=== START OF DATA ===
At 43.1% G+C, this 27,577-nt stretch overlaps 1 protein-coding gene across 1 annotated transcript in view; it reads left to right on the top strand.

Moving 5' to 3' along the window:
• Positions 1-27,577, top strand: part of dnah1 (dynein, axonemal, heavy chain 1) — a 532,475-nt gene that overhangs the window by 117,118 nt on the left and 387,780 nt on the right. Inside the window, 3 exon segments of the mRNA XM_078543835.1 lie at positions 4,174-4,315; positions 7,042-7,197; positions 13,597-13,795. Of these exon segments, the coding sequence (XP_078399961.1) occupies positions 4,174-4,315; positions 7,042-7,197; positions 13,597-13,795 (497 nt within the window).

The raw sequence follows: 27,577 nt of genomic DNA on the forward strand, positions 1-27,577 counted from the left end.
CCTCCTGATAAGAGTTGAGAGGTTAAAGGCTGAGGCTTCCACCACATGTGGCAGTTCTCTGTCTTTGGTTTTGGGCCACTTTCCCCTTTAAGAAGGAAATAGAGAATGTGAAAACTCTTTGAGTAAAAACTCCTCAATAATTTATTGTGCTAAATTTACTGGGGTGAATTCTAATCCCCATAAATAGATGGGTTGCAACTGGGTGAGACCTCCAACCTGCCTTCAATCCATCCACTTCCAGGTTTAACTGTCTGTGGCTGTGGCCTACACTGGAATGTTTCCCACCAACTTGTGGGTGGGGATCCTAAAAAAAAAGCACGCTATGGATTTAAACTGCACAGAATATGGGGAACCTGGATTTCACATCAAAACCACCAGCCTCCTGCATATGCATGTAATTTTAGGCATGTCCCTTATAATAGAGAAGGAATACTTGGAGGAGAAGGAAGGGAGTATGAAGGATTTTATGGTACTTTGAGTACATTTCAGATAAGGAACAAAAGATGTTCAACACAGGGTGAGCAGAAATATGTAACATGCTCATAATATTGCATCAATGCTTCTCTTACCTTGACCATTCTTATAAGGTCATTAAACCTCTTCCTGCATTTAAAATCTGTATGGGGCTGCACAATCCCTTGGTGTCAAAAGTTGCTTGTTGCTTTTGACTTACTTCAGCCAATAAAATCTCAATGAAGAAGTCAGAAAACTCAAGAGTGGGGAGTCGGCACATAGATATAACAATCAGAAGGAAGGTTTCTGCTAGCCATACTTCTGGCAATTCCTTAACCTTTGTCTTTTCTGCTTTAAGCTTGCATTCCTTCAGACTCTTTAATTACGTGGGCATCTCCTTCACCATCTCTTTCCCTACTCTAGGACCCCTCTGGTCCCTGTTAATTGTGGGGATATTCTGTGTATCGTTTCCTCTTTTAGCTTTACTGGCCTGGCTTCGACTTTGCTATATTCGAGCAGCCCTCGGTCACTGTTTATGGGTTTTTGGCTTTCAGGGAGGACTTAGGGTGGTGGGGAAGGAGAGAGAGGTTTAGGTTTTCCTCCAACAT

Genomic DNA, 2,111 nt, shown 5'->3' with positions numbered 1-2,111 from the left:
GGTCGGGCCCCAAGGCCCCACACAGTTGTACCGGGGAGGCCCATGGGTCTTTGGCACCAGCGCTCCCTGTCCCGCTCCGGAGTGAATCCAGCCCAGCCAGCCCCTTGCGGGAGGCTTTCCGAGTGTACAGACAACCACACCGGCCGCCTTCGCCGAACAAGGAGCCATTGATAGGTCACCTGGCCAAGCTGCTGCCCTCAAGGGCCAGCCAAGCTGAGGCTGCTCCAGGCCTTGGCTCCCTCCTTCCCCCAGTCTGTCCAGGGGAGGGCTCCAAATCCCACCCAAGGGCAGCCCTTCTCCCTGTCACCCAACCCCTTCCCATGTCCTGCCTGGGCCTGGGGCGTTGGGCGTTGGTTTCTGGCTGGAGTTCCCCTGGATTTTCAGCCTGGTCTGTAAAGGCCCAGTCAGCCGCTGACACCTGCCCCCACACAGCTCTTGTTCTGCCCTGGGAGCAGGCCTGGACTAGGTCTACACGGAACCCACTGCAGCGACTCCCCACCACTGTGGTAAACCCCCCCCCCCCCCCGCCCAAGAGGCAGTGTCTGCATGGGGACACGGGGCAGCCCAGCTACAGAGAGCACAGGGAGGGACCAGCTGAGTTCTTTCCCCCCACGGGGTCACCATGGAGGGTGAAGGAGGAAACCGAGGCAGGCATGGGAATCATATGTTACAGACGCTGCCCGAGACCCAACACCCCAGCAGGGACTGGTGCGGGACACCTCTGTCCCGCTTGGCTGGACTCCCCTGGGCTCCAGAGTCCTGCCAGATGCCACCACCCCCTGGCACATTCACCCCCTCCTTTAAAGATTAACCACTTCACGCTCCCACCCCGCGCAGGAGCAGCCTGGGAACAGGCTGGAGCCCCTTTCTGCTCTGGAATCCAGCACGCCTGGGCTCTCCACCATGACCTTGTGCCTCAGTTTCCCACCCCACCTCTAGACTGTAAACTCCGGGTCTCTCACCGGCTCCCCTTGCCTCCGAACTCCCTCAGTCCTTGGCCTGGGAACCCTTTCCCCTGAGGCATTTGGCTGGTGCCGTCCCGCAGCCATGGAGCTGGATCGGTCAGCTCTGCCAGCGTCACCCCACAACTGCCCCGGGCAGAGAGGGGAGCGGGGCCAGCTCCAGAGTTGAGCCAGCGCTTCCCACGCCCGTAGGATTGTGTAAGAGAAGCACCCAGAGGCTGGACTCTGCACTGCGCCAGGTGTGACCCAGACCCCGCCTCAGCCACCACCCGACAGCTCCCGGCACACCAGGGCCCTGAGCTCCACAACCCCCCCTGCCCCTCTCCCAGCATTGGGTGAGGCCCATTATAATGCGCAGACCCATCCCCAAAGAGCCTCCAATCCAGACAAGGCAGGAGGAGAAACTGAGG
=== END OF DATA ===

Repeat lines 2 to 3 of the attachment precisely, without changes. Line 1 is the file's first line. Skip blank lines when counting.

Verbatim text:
Moving 5' to 3' along the window:
• Positions 1-27,577, top strand: part of dnah1 (dynein, axonemal, heavy chain 1) — a 532,475-nt gene that overhangs the window by 117,118 nt on the left and 387,780 nt on the right. Inside the window, 3 exon segments of the mRNA XM_078543835.1 lie at positions 4,174-4,315; positions 7,042-7,197; positions 13,597-13,795. Of these exon segments, the coding sequence (XP_078399961.1) occupies positions 4,174-4,315; positions 7,042-7,197; positions 13,597-13,795 (497 nt within the window).